This diverse history is connected to the fact that salt is essential to human life. In our bodies salt regulates the fluid balance and controls blood pH, and facilitates the communication between cells. As an electrolyte it is vital for nerve and muscle function. In fact, sea salt has a similar mineral content to human blood.

In the 19th century, salt began to be processed in a number of ways. It was first bleached because we wanted a more “pure”, white product to have on our tables—similar to the fate of sugar. Then various substances were added to it, such as anti-caking agents to keep it from absorbing moisture and clumping up. Today, a very small percentage of the salt that’s produced worldwide is actually used for human consumption; the majority of it is used in industry and manufacturing. So, how does all of this relate to iodine?

Iodine is a chemical element and the heaviest trace element commonly needed by living organisms. Iodine is crucial for thyroid function and is used to counter the effects of exposure to nuclear radiation. It can be found in ocean water and in the soil. Iodine becomes concentrated in plants and animals that consume it. Most natural sea salt contains trace amounts of iodine, along with numerous other minerals. In fact, sea salt can have as many as 80 trace minerals.

Iodine was first added to table salt in the 1920’s because there was a growing problem with iodine deficiency throughout the world. Conditions related to iodine deficiency include goiter and hypothyroid symptoms, sluggishness and metabolism problems, weight gain, intellectual disabilities, anxiety and depression. Since salt is consumed by all people, adding iodine to salt was an easy and inexpensive way to treat this public health crisis. There are studies that conclude the results have been successful in lowering the occurrence of iodine deficiency. So, is iodine-enriched salt a good thing?

My take on the subject is this: iodine deficiency has occurred for a number of reasons, not only because iodine was stripped out of salt but also because mass agriculture has over-farmed the soil and depleted it of its mineral content. This means the foods we eat have an increasingly lower concentration of vital minerals, enzymes, and phytonutrients. This tends not to be the case with produce from small, sustainable farms, although mineral depletion is natural and soil always has to be replenished with cover crops and re-mineralizing substances like rock dust. Since iodine is a heavy element, it also takes longer for it to re-concentrate in soil and plants. So, adding iodine to table salt could be one possible solution. But not the one I would choose.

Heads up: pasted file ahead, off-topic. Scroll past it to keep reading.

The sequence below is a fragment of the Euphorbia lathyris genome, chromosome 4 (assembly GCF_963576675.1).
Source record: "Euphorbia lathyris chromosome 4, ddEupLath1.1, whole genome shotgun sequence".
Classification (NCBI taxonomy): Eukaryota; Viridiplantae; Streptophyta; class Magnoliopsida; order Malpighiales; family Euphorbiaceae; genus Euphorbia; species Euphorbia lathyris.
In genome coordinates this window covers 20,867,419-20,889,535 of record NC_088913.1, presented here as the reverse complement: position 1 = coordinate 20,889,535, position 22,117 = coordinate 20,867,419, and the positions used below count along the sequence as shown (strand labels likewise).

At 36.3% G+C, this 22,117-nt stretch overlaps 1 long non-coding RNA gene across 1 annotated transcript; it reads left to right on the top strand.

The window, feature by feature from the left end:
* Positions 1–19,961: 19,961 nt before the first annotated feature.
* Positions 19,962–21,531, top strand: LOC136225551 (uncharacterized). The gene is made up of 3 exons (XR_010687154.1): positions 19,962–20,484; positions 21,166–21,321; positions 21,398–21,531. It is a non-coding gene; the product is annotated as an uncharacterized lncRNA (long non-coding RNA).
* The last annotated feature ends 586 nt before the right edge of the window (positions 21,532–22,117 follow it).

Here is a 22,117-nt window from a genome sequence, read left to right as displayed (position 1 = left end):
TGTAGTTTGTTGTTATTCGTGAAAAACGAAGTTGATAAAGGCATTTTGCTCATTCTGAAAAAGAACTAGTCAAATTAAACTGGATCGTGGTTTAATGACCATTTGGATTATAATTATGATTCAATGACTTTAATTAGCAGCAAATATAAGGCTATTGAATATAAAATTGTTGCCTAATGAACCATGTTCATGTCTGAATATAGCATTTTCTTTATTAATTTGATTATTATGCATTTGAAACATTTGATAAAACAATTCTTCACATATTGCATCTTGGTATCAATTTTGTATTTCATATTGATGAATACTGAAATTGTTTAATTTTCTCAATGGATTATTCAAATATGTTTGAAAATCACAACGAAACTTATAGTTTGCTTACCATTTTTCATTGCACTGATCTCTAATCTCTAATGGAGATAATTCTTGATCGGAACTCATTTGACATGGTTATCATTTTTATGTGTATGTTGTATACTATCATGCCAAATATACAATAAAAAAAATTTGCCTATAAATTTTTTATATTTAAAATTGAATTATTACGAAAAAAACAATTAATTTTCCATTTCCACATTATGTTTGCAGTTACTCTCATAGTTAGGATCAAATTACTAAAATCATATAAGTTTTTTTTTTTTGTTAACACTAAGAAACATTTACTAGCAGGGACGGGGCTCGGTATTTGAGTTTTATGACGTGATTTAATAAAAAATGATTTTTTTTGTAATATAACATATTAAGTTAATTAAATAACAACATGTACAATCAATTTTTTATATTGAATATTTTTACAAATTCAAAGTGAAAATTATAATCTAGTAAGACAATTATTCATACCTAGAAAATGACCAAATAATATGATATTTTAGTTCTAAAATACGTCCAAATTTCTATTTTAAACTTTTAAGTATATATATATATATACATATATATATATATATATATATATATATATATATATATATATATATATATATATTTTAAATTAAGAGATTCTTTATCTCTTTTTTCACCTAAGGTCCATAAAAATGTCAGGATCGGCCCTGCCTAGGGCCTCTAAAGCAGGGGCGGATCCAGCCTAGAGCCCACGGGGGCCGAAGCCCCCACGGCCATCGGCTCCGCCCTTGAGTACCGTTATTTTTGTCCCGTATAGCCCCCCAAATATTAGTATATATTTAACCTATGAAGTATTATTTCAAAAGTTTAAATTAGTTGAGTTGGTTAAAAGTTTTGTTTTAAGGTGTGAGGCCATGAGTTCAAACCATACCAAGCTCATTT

Salt spoonWhile iodine may be crucial to the body’s functioning so are the other trace minerals. For me, it makes more sense to eat a pure, unprocessed sea salt to get the benefit of that than a processed salt enhanced with iodine. Straight from the earth, in its natural form, is the best way to eat anything. There seems to be a modern obsession with altering and deconstructing things; taking a substance out, and then adding it or another back in. Take milk for example, where all the cream is separated out and then some is added back in to give us the options of whole, 2% and 1%. Or brown sugar, which is processed white sugar with molasses added to it! These are the products of big industry and convenience, not of health and wholesomeness.

If the small amount of iodine in sea salt does not seem sufficient, I would recommend finding a whole food supplement for iodine such as kelp capsules. This ensures that the iodine will be in a bio-available form (something our bodies can use right away instead of needing to expend a lot of energy and resources to make it useable). Sea weed has the highest iodine content of all foods! There are many varieties, and it can be used in soups, fresh in salads or sprinkled over food. Other good sources of iodine include fish, potatoes with skin, cranberries, navy beans, strawberries and certain greens.

While this blog has plenty of facts, there are also plenty of opinions, which I hope you will take with a grain of salt– unprocessed mineral rich sea salt that is!

Stinging Nettles Sting, But Can They Be Beneficial?

Written By: Sue
March 12, 2013


Benefits of Stinging Nettles